Ofqual hunts digital and data chief

Written by Sam Trendall on 14 December 2020 in News
News

Qualifications regulator offers £80k in bid to recruit DDaT director

Credit: Innov8Social/Flickr/CC BY 2.0

Exams regulator Ofqual is offering an annual salary of £80,000 in its bid to recruit a director of digital, data and technology.

The postholder, who will report to the organisation’s chief operating officer, will be expected to “ensure the effective delivery of [Ofqual’s] Information Management Strategy, as well as delivering digital, data and technology services to the organisation”.

In addition to overseeing digital, data and IT operations, the successful candidate “will have a broad remit [covering] the engineering and security functions”.

“We are looking for a strong track record of developing and implementing a broad range of people strategies and initiatives to support organisational strategy and to build an inclusive culture,” the job advert said. “This is a ‘hands-on’ role, so you need to be happy to get stuck in, when the need emerges. Your experience of leading and inspiring change programmes and your strong communication skills will enable you to influence and motivate stakeholders.”


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Applications for the post are open until 11.55pm on Monday 4 January. Interviews are due to take place between 18 and 20 January.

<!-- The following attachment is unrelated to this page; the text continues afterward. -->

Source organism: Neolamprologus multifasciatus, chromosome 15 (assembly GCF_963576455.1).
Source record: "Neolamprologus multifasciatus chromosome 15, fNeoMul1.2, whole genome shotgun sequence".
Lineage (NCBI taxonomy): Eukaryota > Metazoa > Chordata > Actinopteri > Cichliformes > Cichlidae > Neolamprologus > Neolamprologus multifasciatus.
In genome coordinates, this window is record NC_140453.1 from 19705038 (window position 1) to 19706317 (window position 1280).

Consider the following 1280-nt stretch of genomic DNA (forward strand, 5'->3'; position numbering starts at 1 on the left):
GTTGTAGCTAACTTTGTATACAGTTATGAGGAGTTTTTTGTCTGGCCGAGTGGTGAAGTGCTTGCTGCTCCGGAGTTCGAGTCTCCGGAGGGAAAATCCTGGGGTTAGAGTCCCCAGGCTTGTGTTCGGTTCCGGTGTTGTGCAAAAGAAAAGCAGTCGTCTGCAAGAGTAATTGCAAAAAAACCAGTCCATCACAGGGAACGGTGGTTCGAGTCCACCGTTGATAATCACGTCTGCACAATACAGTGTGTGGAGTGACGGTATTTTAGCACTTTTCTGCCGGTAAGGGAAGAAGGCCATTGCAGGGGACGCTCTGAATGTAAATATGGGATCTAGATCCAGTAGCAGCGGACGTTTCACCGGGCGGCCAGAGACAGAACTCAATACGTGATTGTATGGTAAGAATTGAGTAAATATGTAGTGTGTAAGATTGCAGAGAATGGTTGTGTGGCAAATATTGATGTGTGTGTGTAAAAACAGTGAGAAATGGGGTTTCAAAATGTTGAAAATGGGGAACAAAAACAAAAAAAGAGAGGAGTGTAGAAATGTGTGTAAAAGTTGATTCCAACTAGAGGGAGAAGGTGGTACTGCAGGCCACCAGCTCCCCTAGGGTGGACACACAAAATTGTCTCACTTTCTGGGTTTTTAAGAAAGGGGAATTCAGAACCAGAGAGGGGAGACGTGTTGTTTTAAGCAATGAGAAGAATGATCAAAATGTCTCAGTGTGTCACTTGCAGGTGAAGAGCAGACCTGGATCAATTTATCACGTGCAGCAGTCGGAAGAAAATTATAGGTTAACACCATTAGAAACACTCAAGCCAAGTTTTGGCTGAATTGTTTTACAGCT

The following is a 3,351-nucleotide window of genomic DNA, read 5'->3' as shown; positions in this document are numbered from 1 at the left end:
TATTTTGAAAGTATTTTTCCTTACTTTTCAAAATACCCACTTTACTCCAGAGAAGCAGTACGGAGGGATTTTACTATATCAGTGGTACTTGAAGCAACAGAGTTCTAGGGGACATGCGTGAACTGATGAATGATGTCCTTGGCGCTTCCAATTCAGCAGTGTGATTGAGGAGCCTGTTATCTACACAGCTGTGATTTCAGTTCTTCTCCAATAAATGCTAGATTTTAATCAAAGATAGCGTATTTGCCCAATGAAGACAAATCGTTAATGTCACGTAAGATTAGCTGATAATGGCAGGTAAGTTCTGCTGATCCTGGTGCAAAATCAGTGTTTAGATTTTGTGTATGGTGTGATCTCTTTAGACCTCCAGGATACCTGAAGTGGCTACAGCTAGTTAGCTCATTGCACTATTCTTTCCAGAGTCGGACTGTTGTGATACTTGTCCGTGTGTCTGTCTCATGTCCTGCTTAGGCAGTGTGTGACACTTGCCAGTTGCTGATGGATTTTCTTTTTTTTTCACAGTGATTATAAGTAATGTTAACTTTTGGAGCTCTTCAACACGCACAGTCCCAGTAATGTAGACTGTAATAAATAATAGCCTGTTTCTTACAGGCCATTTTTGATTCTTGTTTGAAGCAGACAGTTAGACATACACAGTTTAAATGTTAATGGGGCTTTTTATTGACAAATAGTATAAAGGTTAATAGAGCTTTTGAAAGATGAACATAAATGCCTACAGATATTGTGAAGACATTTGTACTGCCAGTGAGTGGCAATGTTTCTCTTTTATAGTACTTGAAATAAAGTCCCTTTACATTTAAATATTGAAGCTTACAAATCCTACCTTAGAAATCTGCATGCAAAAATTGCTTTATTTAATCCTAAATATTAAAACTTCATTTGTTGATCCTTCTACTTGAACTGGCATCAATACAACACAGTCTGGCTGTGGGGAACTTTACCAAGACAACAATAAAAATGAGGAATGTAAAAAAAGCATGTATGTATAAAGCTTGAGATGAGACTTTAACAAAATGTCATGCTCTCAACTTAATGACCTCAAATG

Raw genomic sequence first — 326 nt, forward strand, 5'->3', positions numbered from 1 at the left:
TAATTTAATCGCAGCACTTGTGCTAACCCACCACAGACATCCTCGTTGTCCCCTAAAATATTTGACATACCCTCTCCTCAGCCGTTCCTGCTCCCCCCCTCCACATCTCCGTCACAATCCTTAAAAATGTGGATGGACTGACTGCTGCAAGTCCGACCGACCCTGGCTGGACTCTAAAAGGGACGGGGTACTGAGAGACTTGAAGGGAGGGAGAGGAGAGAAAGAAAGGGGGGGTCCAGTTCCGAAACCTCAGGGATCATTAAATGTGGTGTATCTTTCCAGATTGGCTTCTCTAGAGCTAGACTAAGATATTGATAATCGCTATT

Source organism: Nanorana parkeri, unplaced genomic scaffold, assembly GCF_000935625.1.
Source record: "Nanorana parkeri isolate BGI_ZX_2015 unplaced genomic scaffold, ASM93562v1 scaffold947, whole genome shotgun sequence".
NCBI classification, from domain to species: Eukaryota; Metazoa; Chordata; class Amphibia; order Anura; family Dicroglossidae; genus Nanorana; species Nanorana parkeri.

The use of digital and data by Ofqual – which regulates exams and qualifications across England – has come under scrutiny this year, after the problems encountered by the algorithm used to calculate GCSE and A-level grades over the summer. After complaints that many students saw their predicted marks downgraded, all algorithmic results were ultimately scrapped, with pupils awarded grades based on their teachers’ projections. The system was heavily criticised for disproportionately affecting students from more disadvantaged backgrounds.

The regulator was also scolded by the Royal Statistical Society which claimed that Ofqual had, effectively, spurned an offer of help in creating the algorithm's model, by insisting that statisticians would first have to sign a long-term non-disclosure agreement.

Wales and Scotland have already cancelled all exams for 16-to-18 year-olds in 2021, and will instead find other ways of assessing students – without recourse to an algorithm. Education secretary Gavin Williamson has, to date, maintained that A-levels and GCSEs will go ahead as normal across England next year. Northern Ireland has yet to definitively decide one way or the other.

 

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Sam Trendall is editor of PublicTechnology

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